How To Visit Ilha Fiscal, Rio de Janeiro’s Fairytale Castle
Published December 22, 2020
The most famous attractions in Rio de Janeiro include Christ the Redeemer, the Pão de Açúcar cable car, Ipanema, and Copacabana. Visitors to the city will want to make sure they see these four things at a minimum. Beyond that, it’s really up to you how you want to spend the rest of your time here. There are so many breathtaking attractions that aren’t world-famous, and this post will focus on one of them: Ilha Fiscal.
Whether you’ve seen it from the waterfront in downtown Rio, passed by it while riding the ferry, or come across it while browsing a map of the city, the castle on Ilha Fiscal (which means Fiscal Island and is pronounced “IL-ya fis-COW”) is undoubtedly eye-catching. Its striking mint color is enough to pique anyone’s curiosity, and this post will explain how to visit.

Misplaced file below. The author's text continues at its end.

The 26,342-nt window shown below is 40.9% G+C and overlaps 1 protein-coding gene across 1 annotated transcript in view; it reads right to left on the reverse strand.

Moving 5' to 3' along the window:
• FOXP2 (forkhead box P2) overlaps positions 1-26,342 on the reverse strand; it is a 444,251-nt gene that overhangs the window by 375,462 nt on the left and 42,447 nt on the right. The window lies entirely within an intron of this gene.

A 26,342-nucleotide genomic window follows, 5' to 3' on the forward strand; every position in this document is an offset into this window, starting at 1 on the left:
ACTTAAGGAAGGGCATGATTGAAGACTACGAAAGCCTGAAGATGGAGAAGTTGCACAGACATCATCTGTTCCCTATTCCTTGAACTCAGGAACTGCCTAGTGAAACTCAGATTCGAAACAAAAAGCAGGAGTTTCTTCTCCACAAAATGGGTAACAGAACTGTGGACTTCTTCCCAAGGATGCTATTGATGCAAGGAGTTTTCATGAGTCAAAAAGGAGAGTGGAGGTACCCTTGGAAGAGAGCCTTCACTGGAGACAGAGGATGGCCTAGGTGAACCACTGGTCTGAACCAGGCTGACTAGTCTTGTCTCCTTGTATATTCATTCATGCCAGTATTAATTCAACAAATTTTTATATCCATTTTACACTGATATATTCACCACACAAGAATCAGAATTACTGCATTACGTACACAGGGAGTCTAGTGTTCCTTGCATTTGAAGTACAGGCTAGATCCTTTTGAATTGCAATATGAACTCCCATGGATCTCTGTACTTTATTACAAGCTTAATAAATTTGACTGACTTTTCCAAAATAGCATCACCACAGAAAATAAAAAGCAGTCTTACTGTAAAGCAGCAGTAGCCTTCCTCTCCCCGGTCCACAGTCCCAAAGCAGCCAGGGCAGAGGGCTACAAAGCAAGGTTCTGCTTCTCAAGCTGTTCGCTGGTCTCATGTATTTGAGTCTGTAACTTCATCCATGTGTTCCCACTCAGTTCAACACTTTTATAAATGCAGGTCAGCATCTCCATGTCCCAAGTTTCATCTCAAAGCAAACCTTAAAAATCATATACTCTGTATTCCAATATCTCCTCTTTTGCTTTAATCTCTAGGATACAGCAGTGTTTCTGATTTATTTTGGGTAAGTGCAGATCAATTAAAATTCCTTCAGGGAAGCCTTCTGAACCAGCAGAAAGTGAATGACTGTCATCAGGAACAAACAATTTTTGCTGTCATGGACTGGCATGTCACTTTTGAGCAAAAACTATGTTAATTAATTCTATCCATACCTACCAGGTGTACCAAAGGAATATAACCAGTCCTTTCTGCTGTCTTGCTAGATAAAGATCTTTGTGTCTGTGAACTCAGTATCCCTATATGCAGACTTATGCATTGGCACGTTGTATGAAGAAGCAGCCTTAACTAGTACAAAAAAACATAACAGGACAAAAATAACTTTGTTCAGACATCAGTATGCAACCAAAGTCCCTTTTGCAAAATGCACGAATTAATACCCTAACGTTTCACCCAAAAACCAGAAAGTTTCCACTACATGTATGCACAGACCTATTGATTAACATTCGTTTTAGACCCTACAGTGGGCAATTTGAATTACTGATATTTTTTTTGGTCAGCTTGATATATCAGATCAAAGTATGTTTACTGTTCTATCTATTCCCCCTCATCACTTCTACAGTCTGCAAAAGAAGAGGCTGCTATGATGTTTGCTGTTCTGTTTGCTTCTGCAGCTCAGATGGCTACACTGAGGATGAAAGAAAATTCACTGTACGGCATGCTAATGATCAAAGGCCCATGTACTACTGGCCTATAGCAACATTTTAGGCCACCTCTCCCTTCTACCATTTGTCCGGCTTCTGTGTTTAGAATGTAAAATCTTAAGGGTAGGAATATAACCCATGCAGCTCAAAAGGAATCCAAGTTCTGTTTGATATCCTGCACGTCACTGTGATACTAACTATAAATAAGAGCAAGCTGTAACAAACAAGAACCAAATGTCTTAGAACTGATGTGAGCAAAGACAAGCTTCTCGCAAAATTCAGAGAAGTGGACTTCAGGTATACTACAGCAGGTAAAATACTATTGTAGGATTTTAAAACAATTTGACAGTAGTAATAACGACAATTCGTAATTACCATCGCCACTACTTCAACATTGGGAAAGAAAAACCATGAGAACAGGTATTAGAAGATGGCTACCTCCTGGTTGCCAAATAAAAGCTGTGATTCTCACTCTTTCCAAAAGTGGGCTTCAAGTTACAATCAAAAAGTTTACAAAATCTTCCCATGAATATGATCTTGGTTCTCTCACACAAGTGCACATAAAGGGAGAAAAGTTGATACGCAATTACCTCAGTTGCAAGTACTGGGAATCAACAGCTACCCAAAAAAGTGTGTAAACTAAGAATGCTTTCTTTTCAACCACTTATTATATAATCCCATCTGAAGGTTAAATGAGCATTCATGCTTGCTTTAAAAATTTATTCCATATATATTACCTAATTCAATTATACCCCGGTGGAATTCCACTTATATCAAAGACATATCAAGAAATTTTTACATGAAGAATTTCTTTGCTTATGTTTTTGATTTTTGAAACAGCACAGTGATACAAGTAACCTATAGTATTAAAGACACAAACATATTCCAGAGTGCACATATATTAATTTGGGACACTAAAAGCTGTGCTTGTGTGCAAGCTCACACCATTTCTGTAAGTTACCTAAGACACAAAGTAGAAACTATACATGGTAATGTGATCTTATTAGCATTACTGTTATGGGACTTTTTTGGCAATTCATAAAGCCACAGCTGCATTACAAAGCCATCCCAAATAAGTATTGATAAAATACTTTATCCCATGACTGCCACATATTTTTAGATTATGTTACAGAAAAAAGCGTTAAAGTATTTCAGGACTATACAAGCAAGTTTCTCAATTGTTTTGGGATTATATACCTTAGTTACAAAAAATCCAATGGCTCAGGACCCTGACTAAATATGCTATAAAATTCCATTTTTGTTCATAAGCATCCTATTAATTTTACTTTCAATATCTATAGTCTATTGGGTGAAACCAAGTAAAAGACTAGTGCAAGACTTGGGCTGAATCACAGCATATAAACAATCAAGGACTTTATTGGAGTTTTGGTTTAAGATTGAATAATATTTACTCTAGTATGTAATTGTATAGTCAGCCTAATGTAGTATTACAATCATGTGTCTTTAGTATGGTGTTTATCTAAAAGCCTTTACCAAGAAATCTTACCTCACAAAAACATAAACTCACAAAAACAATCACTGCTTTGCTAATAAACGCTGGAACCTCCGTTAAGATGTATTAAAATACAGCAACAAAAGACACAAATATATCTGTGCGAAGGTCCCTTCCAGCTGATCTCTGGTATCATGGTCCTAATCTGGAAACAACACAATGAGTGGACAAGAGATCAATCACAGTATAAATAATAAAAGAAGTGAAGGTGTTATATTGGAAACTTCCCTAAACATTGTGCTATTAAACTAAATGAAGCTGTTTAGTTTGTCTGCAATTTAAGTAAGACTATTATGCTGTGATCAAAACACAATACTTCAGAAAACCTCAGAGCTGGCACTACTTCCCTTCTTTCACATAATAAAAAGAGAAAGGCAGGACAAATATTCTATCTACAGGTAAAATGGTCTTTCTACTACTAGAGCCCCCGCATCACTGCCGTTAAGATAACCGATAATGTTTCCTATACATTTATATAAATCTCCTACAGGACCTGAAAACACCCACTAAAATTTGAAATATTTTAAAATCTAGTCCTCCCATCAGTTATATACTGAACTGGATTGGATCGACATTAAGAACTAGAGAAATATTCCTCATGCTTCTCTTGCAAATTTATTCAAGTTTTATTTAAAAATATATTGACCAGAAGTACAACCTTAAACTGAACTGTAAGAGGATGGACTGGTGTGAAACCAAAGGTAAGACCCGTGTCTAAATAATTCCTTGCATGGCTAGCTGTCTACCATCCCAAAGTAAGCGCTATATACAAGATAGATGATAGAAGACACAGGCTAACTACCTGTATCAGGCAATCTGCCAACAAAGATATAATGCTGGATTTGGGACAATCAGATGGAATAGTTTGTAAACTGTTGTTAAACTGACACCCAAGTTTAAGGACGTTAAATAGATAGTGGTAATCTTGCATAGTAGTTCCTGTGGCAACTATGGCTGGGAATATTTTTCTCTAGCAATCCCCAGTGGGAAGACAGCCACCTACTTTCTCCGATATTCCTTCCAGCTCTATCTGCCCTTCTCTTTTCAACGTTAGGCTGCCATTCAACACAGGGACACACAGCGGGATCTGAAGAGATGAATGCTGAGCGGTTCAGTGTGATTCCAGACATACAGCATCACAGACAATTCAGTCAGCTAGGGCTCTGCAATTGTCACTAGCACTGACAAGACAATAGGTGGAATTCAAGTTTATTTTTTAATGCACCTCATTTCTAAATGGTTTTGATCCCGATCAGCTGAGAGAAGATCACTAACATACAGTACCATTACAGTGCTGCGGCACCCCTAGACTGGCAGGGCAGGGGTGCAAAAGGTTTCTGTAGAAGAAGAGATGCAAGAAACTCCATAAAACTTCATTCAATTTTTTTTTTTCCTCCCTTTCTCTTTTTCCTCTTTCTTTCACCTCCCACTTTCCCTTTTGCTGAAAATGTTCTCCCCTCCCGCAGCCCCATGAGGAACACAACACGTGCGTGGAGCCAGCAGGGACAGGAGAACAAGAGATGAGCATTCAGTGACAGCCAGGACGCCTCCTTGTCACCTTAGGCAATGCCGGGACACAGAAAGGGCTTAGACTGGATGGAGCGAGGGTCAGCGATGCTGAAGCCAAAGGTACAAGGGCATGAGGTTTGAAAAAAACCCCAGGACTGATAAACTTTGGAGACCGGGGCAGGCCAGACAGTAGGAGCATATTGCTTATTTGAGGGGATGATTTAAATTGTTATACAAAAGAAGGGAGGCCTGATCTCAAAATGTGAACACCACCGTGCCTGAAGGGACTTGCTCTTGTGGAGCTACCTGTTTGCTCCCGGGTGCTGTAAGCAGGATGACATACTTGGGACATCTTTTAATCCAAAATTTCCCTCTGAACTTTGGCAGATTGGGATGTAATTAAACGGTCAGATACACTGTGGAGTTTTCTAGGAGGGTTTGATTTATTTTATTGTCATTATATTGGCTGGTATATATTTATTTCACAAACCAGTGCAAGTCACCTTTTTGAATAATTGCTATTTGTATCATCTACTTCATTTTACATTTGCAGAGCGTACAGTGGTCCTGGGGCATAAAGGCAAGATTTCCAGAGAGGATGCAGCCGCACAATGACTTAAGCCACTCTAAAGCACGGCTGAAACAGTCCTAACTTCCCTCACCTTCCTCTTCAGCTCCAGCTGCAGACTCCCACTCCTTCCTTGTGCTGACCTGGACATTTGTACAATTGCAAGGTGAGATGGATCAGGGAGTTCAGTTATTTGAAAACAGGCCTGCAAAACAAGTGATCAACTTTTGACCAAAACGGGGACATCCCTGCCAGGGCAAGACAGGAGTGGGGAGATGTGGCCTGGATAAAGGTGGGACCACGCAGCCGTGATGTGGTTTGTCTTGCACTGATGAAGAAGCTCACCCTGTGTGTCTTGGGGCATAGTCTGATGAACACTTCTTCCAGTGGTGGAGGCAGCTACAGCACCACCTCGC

There’s very little information in English online, so I’m hoping that this breakdown points you in the right direction! The castle tour only lasts about two hours, so it’s a great way to spend half of an afternoon and still have the rest of the day to see other things. I’ll start by explaining how and where to buy tickets, then give a short review of the tour, and end with some closing thoughts and comments.
How and Where to Buy Tickets
If you’ve already done a cursory Google search, you may have come across the official website for Ilha Fiscal, a bare-bones page that is only in Portuguese. If you can read the language or plug it into a translator, you may be able to navigate to an external portal that appears to offer online ticket sales, but I didn’t bother with this. It’s much more straightforward to purchase tickets in person on the day you want to do the tour.